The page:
You are probably worried about identity theft. Or should be. You give your credit or debit card to strangers at cash registers, over the phone, and over the internet, and you can only hope they’re not passing along your information to bad guys. You access the ATM, sometimes in dodgy locations. Clerks put receipts for purchases right in the bag and you don’t always look to be sure they’re accurate.
But even the most careful person can become a victim. Despite all the advice we read and hear about safeguarding documents and dealing prudently with strangers, anyone can be deliberately deceived. And, of course, sometimes you have no control at all over what happens with information and it is accidentally misused. You can entrust it appropriately to a respected firm, and then their computers are hacked and, whoops! your information is in the hands of the Russian mob or some crooks somewhere in Lower Slobovia.
Many companies offer free “protection services” but all they’ll do is alert you if someone tries to access your credit. Then all you can do is cancel your credit cards, order new ones, and hope you’re not stuck with the bills.
However, far worse things can happen. Much worse than a stranger buying stuff on your credit card. Police files are full of sad tales of thieves taking out mortgages, ordering huge shipments of materials, seeking medical treatment, and even getting arrested using false identities. Proving they weren’t you could be a terrible hassle. People report it can take years to clear their names. Meanwhile, of course, victims have little or no credit and may be hounded by vendors demanding payment for the other guy’s bills.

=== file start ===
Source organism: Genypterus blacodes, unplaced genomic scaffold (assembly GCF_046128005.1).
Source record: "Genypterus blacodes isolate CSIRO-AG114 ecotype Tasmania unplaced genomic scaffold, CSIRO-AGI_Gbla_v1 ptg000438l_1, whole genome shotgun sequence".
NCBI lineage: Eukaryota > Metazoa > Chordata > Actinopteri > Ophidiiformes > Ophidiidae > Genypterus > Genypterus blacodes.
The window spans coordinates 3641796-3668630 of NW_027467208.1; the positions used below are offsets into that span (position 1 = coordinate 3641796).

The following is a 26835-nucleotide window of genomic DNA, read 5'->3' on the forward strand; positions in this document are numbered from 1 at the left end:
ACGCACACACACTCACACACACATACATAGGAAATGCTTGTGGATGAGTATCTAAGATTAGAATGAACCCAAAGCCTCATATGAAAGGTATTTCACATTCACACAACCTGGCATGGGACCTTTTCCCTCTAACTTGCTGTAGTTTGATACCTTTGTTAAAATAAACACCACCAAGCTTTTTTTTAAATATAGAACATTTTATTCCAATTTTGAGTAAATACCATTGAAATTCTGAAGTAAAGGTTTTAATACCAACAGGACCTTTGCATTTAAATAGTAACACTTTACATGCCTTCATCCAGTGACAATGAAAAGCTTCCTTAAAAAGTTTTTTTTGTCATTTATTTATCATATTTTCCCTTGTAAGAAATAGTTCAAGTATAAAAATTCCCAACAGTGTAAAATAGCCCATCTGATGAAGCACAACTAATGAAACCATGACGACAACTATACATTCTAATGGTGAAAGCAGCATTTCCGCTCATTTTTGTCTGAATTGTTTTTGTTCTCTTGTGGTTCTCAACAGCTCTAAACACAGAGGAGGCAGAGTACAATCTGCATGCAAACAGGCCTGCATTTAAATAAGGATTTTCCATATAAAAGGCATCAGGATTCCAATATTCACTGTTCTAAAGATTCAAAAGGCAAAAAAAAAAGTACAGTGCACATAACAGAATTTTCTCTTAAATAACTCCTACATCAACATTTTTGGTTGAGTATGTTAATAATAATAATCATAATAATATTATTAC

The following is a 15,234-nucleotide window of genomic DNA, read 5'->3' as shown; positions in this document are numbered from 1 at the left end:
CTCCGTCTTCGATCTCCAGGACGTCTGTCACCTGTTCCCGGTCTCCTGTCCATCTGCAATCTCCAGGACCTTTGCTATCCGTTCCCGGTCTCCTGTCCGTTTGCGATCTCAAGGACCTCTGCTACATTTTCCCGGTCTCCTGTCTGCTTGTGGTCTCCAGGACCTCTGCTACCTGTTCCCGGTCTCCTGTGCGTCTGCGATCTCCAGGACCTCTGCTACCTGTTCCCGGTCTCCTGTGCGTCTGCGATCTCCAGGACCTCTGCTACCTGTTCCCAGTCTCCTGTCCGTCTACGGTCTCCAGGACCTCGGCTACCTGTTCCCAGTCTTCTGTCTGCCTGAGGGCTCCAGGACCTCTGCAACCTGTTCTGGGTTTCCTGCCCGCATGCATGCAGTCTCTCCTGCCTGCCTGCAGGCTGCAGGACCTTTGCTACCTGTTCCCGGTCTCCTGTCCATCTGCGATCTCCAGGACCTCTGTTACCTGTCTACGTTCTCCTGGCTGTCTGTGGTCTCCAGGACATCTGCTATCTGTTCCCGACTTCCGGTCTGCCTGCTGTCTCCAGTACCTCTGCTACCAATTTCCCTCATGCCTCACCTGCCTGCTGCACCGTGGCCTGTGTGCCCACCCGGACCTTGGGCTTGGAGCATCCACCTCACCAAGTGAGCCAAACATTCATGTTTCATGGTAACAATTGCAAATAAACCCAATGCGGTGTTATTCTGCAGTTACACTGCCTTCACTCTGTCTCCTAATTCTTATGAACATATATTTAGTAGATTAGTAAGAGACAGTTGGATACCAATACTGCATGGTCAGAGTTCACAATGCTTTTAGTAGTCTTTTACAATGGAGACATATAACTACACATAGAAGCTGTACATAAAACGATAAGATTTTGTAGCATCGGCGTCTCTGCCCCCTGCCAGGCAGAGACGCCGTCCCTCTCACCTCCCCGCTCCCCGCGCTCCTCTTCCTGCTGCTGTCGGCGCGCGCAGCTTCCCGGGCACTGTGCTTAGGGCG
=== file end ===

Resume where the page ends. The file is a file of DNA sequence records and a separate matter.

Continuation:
According to reliable estimates, ten million Americans have been affected so far. It’s a nationwide problem but there’s been little nationwide attempt to find a solution.
Now, however, some members of the New Jersey General Assembly have an idea that could help. Assemblymen Herb Conaway, D-Delran, and Raj Mukherji, D-Hudson, introduced a bill to help victims clear their names more quickly when their identities have been stolen.
A-2991 requires the attorney general to provide an “Identity Theft Passport” to victims. Any resident of New Jersey who believes he or she has been victimized could make application by sending the attorney general’s office a copy of the police report and any other supporting documentation of identity theft.
The victim could use the passport to prove to any law enforcement agency that he or she is not involved in any crime committed by someone else using their name. The victim can present the passport to any credit agency attempting to collect on bills run up by someone else, and can use it as official identification for any other transaction.
“The Identity Theft Passport can help alleviate some of the costs and stress associated with identity theft,” said Mukherji. “By giving victims a way to definitively prove their identity, it may help resolve financial issues that arise as a result of the theft and possibly prevent a wrongful arrest in situations where a crime has been committed using the stolen identity.”
The bill was unanimously approved by the General Assembly in November and was sent to the Senate for consideration. At this time there’s no Senate sponsor, so it won’t be considered any time soon. But it’s one of those common-sense bills no legislator can really object to, so I believe it will be passed before spring.
Meanwhile, continue to be as careful as you can.